by Dr. Roy Schestowitz
Reprinted from techrights.org
under Creative Commons license.
Nasty DRM pipeline
Summary: Putting DRM on GNU/Linux, and especially DRM that Microsoft controls, is a very bad idea
Microsoft tried to break the Web with Silverlight, turning the Web into a bunch of binaries or cryptic blobs that will be run by proprietary software on the user's computer/client's end (probably not spiders, except for Microsoft's). It is worse than Flash and more like DRM, which Silverlight was used to promote. When Silverlight died, its key proponent Netflix had to go infect HTML. This is even worse because it means that the Web itself starts requiring proprietary blobs. One site said this is "Good news for folks tired of installing Microsoft Silverlight just so they can stream videos from Netflix: The company now has an HTML5 media player which works without any plugins.
"Here's the bad news (for now): While Netflix is rolling out its HTML5 player to another platform, you still have to jump through some hoops to install Silverlight if you want to watch Netflix on a computer running GNU/Linux."
Well, this is about DRM in HTML, which is even worse and has put Mozilla to shame. Mozilla also got a little close to Mono, which does not invite much support.
Now, using the Mono-based Moonlight one could almost get this DRM going, but it helped Microsoft get a foothold on the Web. One project remains which still tries to achieve this. It received coverage in some FOSS sites, which is unfortunate. One site said: "Pipelight is a wrapper for Windows NPAPI plugins such as Silverlight, Widevine or Flash (the Windows version) which allows you to use these plugins in native Linux web browsers and thus, use services that aren't officially supported on Linux, such as Netflix (Silverlight), HBO Go (Widevine) and so on."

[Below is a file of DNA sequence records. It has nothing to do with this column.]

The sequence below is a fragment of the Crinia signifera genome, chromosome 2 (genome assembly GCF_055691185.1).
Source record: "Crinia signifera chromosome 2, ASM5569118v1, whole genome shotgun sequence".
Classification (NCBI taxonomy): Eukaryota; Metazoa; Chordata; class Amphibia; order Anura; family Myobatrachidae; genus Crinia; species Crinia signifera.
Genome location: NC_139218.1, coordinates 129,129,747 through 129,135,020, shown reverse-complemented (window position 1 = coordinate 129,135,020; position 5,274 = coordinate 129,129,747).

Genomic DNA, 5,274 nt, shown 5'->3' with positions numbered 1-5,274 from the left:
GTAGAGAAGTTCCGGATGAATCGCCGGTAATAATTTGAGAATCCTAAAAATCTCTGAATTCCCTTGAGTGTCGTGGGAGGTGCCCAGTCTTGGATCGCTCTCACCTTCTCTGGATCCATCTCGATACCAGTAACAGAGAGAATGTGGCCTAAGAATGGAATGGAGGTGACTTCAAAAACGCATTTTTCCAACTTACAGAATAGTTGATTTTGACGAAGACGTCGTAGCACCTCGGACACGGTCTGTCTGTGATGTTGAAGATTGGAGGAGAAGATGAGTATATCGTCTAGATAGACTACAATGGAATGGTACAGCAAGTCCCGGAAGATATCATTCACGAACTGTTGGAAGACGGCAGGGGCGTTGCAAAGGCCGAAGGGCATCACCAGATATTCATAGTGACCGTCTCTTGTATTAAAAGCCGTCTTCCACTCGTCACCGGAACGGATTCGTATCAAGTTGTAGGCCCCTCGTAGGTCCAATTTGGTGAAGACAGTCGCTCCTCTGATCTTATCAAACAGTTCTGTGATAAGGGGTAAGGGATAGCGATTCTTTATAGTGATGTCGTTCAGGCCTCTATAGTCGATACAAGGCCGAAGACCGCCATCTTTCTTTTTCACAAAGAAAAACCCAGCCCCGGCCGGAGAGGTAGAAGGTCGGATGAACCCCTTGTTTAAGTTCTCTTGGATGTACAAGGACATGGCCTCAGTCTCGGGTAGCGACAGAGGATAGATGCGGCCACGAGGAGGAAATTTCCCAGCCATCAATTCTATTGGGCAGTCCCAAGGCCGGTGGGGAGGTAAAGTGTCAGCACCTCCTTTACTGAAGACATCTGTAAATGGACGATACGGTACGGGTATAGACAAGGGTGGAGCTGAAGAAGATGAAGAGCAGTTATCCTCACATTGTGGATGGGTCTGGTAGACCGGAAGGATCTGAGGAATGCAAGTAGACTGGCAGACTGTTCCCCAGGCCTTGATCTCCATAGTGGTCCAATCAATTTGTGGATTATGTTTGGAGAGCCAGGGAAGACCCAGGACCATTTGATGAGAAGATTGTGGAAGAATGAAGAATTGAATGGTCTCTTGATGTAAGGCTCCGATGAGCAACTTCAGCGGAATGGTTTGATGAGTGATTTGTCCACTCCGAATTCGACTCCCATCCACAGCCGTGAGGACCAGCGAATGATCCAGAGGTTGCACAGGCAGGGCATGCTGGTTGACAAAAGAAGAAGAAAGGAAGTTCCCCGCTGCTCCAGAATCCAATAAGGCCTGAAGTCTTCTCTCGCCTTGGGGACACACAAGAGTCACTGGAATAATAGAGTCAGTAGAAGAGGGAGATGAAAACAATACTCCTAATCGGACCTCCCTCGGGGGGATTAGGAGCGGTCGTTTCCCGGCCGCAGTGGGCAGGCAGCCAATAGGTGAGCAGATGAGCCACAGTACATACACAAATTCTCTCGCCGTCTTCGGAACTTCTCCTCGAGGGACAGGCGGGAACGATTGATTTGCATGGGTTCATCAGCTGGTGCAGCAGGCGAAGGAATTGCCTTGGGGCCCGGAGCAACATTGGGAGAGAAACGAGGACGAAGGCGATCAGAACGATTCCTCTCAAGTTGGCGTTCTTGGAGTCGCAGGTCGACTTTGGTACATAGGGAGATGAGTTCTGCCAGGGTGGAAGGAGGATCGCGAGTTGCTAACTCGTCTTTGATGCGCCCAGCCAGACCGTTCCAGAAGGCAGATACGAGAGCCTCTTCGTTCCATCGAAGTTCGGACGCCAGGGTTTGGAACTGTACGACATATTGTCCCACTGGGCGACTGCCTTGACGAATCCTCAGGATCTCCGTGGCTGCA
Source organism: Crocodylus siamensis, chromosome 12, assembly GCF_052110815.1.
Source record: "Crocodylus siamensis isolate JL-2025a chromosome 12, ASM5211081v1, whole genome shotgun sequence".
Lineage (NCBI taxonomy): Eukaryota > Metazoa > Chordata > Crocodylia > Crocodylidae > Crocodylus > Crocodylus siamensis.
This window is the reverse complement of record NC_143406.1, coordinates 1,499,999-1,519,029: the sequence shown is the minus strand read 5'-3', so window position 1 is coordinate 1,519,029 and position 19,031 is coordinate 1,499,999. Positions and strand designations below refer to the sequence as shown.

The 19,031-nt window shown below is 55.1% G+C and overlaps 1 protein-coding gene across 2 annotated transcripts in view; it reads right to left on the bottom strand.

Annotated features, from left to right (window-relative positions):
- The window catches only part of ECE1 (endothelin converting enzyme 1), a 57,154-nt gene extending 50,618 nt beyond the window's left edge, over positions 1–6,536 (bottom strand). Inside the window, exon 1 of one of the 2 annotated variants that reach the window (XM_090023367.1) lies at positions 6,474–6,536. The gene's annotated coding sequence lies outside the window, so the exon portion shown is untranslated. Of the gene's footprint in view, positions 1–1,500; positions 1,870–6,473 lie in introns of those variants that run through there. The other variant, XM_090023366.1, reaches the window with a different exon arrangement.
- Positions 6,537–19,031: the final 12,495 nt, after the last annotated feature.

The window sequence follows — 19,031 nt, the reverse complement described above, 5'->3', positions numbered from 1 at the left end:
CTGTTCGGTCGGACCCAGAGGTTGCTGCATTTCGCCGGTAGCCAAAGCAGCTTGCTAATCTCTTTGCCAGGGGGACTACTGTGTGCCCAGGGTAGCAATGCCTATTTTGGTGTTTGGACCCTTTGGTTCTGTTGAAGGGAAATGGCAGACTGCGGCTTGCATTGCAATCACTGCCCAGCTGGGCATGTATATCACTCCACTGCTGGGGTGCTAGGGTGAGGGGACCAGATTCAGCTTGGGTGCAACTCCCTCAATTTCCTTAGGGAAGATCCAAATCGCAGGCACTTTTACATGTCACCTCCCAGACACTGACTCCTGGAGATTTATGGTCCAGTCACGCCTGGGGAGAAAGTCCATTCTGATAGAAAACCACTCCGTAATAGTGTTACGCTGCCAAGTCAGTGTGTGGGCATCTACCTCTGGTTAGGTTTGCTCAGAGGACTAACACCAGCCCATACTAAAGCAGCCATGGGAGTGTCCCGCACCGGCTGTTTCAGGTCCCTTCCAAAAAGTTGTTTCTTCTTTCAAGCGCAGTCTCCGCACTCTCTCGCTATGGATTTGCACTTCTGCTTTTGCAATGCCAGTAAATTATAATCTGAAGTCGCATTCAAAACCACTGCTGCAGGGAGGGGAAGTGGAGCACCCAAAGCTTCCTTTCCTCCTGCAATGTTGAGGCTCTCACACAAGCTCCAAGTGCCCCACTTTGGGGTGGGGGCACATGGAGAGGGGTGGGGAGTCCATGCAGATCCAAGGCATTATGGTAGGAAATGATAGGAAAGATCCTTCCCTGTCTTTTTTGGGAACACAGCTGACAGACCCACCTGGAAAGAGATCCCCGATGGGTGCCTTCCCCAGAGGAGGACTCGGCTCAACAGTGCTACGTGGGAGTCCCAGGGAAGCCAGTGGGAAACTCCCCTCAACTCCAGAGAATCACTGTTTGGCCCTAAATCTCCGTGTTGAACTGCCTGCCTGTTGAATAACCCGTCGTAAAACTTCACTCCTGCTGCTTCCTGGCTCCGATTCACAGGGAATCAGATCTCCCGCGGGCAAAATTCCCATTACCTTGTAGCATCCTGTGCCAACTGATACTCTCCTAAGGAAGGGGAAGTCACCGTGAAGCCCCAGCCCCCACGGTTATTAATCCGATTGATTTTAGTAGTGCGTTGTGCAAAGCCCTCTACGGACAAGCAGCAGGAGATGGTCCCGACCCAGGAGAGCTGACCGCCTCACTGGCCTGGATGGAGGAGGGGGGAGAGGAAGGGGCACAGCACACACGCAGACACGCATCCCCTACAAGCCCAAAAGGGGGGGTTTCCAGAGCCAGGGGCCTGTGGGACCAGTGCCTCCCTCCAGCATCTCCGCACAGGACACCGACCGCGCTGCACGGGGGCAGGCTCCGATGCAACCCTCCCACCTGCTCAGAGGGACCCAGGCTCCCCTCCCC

Another bit of coverage said:
Pipelight is the interesting open-source project to support Windows browser plug-ins within native Linux browsers. Pipelight serves as a wrapper for Windows plug-ins in Linux browsers using Wine and for browsers supporting NPAPI plugins. This software, which allows Silverlight and Netflix to work on Linux, is out with a big update. -- http://www.phoronix.com/scan.php?page=news_item&px=MTcxMDE
This is about DRM and it should be rejected or worked around by breaking DRM, not by bringing DRM to GNU and Linux.
The fight here is not just against Microsoft but against DRM. What Pipeline does helps create the perception that GNU/Linux is now compatible with DRM. Some copyright maximalists can use that to impose DRM everywhere. A Slackware-oriented site, writing about a similar issue, noted that support is lacking, so it really is only the illusion of compatibility.
The version 35 of Chromium has a major side effect that many people are not going to like. The support for browser plugins that use Mozilla's NPAPI protocol to communicate with the browser has been removed and only Google's own PPAPI protocol is supported as of now (MS Windows users still have a bit of time before the same happens to their Chrome browser -- removal of NPAPI support in Windows is scheduled for the end of 2014). This step was of course announced long time ago and many reminders were posted, but if you need Java support in your browser, or want to watch Netflix using Pipelight, then you are out of luck. PPAPI versions for these browser plugins do not exist and in the case of Pipelight, are very hard to create. -- http://alien.slackbook.org/blog/new-pipelight-release-accompanied-by-wine-pipelight-and-what-about-chromium/
Anything that requires running a blob for access to data/information should be rejected, especially on the Web. We are entering a dangerous era where FOSS become fundamentally incompatible with data. Unless of course we fight back...